The city of Chandigarh is located at the base of the Shiwalik Range of the Himalayas, at 333 m above sea level, roughly 260 km northwest of India’s capital, New Delhi. The site is a delicately slanting plain, with two seasonal rivulets namely- Patiali-ki-Rao and Sukhna Choe – denoting its northwest and southeast limits. Le Corbusier’s choicest and one of the grandest cityscapes, Chandigarh, the City Beautiful, is a treasure trove of intriguing aspects which might appear simple and plain to look at, but their inception and history is gilded in golden letters.
A Delhi to Chandigarh cab will take you to Corbusier’s gem of a master plan within three hours. Once you reach Chandigarh, you will be welcomed with a plethora of striking aspects and points in the city that will undoubtedly leave you gaping. So sit back and read through how this beautiful city came into existence. Well, all thanks to Mr. Corbusier!
The thought of building Chandigarh was considered not long after India’s independence in 1947, when the disaster and disorder of Partition, and the loss of its noteworthy capital Lahore, had handicapped the state of Punjab. Another city was expected to house countless evacuees and to give a regulatory seat to the recently shaped administration of re-characterized Punjab. Starting in mid 1951, a large portion of Phase One had been finished by 1965. Unlike the 14 different contemporaneous new Indian towns, Chandigarh was viewed as a one of a kind image of the dynamic desires of the new republic and the belief system of its battle for autonomy. It turned into the main post-frontier city in India to give a liberal social and social framework and evenhanded open doors for a noble, sound living even to the “poorest of poor people”. “The Chandigarh Project was, at initially, allocated to the American organizer Albert Mayer, with his partner Matthew Nowicki working out engineering subtle elements. Le Corbusier’s relationship with the city was absolutely serendipitous, an aftereffect of Nowicki’s sudden passing in August 1950. The most huge pretended by Le Corbusier in Chandigarh was in imagining the city’s available urban structure. It is the very much unique grid of his non specific ‘neighborhood unit’ and the various leveled dissemination example of his “7Vs” that has given Chandigarh its particular character. A city, for example, portrayed above could be put anyplace. But, what recognizes Corbusier’s outline for Chandigarh are the ascribes of its reaction to the setting. The characteristic edges shaped by the slopes and the two waterways, the delicately inclining plain with forests of mango trees, a stream bed wandering over its length and the current streets and rail lines – all were given due thought in the circulation of capacities, setting up the order of the streets and giving the city its definitive urban structure.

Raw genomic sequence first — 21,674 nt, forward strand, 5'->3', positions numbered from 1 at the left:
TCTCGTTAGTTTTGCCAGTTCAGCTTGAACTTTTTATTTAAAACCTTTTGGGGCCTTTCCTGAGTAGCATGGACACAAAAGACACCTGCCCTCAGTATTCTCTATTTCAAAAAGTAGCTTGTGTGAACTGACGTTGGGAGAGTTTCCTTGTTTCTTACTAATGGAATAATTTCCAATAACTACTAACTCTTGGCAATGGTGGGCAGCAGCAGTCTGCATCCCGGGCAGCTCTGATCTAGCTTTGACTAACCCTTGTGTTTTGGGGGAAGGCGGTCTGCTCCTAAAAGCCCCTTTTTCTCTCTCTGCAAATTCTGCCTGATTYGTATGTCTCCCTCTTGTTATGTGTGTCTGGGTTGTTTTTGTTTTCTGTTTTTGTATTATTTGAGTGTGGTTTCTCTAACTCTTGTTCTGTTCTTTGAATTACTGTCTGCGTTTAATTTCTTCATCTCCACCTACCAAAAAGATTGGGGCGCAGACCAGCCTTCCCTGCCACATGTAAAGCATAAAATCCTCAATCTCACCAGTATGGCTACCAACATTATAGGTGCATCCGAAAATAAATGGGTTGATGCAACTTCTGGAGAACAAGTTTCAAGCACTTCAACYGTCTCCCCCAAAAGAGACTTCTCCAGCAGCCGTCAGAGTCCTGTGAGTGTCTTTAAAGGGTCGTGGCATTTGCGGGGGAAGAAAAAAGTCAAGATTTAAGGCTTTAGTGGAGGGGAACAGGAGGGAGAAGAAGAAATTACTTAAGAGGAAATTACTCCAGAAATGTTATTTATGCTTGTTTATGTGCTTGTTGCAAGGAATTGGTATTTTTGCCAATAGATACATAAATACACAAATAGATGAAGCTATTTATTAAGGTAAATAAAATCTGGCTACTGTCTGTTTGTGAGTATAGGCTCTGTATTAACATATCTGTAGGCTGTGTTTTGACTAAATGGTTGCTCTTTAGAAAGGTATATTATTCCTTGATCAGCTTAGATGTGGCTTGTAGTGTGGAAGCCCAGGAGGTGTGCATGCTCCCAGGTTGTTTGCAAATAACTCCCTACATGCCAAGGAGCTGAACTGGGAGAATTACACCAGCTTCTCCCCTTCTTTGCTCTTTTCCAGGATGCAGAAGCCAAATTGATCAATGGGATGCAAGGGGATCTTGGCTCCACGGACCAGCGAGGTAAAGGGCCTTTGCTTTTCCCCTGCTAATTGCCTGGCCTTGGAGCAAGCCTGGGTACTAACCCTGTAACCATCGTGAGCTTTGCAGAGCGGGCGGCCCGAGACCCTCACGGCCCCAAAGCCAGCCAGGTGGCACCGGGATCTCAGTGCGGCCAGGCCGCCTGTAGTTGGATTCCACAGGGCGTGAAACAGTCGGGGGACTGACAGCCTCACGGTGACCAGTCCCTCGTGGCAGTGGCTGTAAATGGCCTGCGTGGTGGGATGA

So if you are an avid history enthusiast who loves to dig deep into the roots of a city’s past, then do make a trip to Chandigarh soon. If you want to know how to reach Chandigarh then, buddy, in the age of Google, what is tough? So, happy exploring!